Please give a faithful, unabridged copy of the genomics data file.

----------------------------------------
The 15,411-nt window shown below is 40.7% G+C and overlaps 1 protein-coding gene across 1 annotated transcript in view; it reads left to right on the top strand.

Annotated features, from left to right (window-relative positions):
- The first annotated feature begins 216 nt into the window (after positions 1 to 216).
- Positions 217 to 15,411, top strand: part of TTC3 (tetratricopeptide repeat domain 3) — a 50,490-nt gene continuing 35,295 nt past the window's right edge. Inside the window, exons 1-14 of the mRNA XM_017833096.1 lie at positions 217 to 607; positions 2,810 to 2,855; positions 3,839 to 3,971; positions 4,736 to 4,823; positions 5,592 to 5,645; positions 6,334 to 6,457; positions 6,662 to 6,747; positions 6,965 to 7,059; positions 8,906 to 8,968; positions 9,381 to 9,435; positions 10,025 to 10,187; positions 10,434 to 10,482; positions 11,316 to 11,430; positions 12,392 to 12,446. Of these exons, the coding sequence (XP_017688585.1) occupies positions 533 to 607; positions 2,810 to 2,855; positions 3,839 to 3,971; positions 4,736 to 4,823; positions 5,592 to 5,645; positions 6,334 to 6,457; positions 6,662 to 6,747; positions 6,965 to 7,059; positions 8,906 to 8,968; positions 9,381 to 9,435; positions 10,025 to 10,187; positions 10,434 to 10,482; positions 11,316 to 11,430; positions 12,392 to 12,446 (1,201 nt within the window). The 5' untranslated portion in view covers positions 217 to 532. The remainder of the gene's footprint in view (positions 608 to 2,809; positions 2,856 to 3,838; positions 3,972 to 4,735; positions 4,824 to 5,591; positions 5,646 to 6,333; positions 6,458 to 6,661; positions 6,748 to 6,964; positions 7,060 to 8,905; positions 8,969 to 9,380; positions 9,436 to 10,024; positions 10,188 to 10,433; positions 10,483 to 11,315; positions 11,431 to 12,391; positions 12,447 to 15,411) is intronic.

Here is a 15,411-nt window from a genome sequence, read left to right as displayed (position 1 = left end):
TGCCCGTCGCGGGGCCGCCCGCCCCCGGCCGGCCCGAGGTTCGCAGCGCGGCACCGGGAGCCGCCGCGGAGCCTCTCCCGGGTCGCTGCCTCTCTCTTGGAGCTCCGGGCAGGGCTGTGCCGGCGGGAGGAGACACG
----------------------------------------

The 15,411-nt window shown below is 40.7% G+C and overlaps 1 protein-coding gene across 1 annotated transcript in view; it reads left to right on the top strand.

Annotated features, from left to right (window-relative positions):
- The first annotated feature begins 216 nt into the window (after positions 1 to 216).
- Positions 217 to 15,411, top strand: part of TTC3 (tetratricopeptide repeat domain 3) — a 50,490-nt gene continuing 35,295 nt past the window's right edge. Inside the window, exons 1-14 of the mRNA XM_017833096.1 lie at positions 217 to 607; positions 2,810 to 2,855; positions 3,839 to 3,971; positions 4,736 to 4,823; positions 5,592 to 5,645; positions 6,334 to 6,457; positions 6,662 to 6,747; positions 6,965 to 7,059; positions 8,906 to 8,968; positions 9,381 to 9,435; positions 10,025 to 10,187; positions 10,434 to 10,482; positions 11,316 to 11,430; positions 12,392 to 12,446. Of these exons, the coding sequence (XP_017688585.1) occupies positions 533 to 607; positions 2,810 to 2,855; positions 3,839 to 3,971; positions 4,736 to 4,823; positions 5,592 to 5,645; positions 6,334 to 6,457; positions 6,662 to 6,747; positions 6,965 to 7,059; positions 8,906 to 8,968; positions 9,381 to 9,435; positions 10,025 to 10,187; positions 10,434 to 10,482; positions 11,316 to 11,430; positions 12,392 to 12,446 (1,201 nt within the window). The 5' untranslated portion in view covers positions 217 to 532. The remainder of the gene's footprint in view (positions 608 to 2,809; positions 2,856 to 3,838; positions 3,972 to 4,735; positions 4,824 to 5,591; positions 5,646 to 6,333; positions 6,458 to 6,661; positions 6,748 to 6,964; positions 7,060 to 8,905; positions 8,969 to 9,380; positions 9,436 to 10,024; positions 10,188 to 10,433; positions 10,483 to 11,315; positions 11,431 to 12,391; positions 12,447 to 15,411) is intronic.

Here is a 15,411-nt window from a genome sequence, read left to right as displayed (position 1 = left end):
TGCCCGTCGCGGGGCCGCCCGCCCCCGGCCGGCCCGAGGTTCGCAGCGCGGCACCGGGAGCCGCCGCGGAGCCTCTCCCGGGTCGCTGCCTCTCTCTTGGAGCTCCGGGCAGGGCTGTGCCGGCGGGAGGAGACACG